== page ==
Malmsbury Botanic Gardens
May 6, 2016

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Malmsbury Botanic Gardens are often a welcome stop for Katie and I on our travels to and from Melbourne. We like to spend time in the Pinetum at the end of the gardens near the viaduct. Recently, I visited Malmsbury to make this charcoal drawing of the pine trees. I like the textures of the bark and the shapes of the trunks.

Malmsbury Botanic Gardens, established in 1863, are one of Victoria’s earliest regional botanic gardens. Its main features are an ornamental lake and mature trees, mainly exotics.

A Pinetum is a plantation of pine trees or other conifers planted for scientific or ornamental purposes.

The Malmsbury Viaduct
March 18, 2016

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Since moving to Central Victoria, I have come to admire the local railway structures. In the 1850s and 60s, wool and gold were bringing wealth to the colony of Victoria. Fine public buildings were being built in Melbourne and the regional cities.  Attention was being turned to modern means of transport which, in the 1800s, meant railways.  A railway line was constructed from Melbourne to Sandhurst (Bendigo) and the port of Echuca on the Murray River between the late 1850s and early 60s.

The Malmsbury Viaduct was one of the bridges built as part of this enterprise. Construction  began in October 1859 and was completed in October 1860. The brick and stone masonry arch bridge spans the Coliban River. It is over 100 metres long with 5 arches standing about 25 metres high. It was the largest structure of its kind in Victoria at the time.

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The viaduct is a dominant feature of the township of Malmsbury. I took the top photograph from the grounds of the Birthday Villa Winery in September 2014. The other photos were taken from the Malmsbury Botanic Gardens this week, on Wednesday, the 16th of March.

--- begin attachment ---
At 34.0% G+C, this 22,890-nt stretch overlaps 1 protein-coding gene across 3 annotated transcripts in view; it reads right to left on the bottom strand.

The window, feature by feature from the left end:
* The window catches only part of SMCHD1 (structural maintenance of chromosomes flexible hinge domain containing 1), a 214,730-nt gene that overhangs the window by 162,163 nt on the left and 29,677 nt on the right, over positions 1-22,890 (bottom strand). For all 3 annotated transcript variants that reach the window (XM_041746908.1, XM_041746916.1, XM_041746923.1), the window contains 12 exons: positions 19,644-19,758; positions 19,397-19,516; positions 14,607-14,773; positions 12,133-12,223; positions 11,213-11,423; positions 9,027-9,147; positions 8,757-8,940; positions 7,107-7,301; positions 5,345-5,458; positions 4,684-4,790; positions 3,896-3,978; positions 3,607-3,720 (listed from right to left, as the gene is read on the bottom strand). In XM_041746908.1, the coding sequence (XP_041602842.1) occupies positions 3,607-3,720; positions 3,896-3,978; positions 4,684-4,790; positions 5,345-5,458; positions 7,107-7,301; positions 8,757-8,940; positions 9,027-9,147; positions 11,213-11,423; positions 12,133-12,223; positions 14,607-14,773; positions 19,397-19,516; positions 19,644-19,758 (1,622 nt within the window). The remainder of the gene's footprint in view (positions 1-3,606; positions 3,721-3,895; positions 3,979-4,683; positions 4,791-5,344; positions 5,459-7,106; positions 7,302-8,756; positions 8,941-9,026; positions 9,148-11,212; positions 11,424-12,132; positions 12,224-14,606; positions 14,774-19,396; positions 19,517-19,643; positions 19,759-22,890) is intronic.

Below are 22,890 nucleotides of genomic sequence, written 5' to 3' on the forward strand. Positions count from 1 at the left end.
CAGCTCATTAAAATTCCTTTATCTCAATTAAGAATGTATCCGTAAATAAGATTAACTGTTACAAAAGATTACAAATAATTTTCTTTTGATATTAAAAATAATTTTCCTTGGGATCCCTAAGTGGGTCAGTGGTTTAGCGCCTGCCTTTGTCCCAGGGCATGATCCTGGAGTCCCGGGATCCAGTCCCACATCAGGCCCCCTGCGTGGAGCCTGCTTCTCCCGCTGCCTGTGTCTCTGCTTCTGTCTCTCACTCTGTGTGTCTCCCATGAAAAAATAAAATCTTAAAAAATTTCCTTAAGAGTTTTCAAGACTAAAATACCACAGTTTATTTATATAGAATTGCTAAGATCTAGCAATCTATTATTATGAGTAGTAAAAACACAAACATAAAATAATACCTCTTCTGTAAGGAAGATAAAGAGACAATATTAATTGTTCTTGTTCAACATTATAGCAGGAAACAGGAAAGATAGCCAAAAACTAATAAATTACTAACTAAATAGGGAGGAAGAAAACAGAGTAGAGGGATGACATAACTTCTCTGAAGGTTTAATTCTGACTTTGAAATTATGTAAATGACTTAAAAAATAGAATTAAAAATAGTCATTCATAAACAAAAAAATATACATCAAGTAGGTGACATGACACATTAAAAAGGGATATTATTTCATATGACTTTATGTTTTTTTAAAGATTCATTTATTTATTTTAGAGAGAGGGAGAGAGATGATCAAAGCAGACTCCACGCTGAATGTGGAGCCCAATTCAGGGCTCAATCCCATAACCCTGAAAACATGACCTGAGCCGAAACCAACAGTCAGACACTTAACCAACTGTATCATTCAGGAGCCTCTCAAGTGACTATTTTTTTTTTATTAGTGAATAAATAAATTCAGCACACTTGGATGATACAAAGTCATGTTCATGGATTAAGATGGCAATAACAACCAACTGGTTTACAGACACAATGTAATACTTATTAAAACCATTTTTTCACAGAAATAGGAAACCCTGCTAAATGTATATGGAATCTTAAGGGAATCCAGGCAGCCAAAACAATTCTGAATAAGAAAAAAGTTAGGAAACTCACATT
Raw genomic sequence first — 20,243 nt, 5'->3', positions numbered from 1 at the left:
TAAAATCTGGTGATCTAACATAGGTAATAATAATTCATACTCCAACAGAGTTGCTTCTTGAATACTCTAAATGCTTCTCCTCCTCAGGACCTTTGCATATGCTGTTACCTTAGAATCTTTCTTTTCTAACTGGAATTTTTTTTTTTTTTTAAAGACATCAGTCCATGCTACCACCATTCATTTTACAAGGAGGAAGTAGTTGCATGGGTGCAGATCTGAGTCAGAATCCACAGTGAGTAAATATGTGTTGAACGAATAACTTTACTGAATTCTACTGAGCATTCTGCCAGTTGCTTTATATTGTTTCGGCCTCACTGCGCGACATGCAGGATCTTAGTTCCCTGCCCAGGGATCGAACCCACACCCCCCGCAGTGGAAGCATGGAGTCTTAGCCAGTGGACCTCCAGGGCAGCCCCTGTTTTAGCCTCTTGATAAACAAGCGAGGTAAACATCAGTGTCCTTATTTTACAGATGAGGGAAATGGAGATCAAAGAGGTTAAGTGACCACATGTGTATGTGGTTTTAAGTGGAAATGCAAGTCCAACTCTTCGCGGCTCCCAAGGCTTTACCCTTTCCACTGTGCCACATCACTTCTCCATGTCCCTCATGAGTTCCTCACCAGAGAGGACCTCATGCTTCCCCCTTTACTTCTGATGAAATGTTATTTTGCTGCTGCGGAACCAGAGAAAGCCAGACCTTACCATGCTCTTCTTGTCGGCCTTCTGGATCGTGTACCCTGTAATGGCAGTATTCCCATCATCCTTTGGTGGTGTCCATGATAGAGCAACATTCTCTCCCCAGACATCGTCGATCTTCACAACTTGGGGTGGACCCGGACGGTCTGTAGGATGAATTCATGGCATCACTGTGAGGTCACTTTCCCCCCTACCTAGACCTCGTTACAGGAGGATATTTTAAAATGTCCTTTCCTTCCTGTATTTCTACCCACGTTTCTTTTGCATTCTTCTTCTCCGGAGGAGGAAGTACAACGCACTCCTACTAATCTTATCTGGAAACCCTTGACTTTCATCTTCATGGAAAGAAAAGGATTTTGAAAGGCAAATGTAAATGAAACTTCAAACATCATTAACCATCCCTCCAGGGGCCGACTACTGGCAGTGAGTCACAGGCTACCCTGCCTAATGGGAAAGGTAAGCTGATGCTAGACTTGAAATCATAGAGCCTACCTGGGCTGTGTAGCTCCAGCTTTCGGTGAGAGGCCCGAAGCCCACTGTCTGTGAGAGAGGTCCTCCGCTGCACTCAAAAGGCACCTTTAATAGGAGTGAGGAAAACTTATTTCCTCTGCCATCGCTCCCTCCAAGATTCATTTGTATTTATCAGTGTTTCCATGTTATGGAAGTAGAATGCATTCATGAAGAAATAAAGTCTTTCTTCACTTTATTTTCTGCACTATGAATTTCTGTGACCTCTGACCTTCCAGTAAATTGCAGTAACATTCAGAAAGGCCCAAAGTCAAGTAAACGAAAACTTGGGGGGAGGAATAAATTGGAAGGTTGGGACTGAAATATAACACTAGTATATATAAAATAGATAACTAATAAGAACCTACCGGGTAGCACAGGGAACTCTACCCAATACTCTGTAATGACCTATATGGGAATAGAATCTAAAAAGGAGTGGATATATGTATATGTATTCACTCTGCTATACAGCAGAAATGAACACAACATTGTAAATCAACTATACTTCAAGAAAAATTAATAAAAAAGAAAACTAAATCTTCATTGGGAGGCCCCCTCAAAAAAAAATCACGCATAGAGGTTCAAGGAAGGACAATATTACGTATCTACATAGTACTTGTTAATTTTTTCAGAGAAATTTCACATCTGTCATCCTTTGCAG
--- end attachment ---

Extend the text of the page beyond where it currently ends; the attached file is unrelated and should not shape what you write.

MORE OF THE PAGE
In my eyes, the viaduct is a thing of beauty and there has been great pride taken in its construction.

The bridge is still in active use and I regret I was not organised enough to photograph one of the trains crossing it.

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I like the way the arches frame the countryside beyond.

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It was very pleasant sitting in the shade and making this charcoal drawing of a view through one of the arches.

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Birthday Villa Winery
September 25, 2014

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Birthday Villa Winery was one of the open gardens I visited on Sunday, the 7th of September during the Kyneton Daffodil and Arts Festival.

The garden circles the 1870s verandahed, brick house.

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 It is a daffodil festival so daffodils you will have –

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– and blossom flowering in the orchard.

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The vineyard at the front of the property overlooks the old Calder Highway leading into the township of Malmsbury.

 

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 The vineyards at the rear of the property give impressive views of the Malmsbury viaduct and old blue stone buildings at the Malmsbury station.

The viaduct was built in the early 1860s as part of  the construction of the first railway from Melbourne to the Murray River.

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The produce of the vines.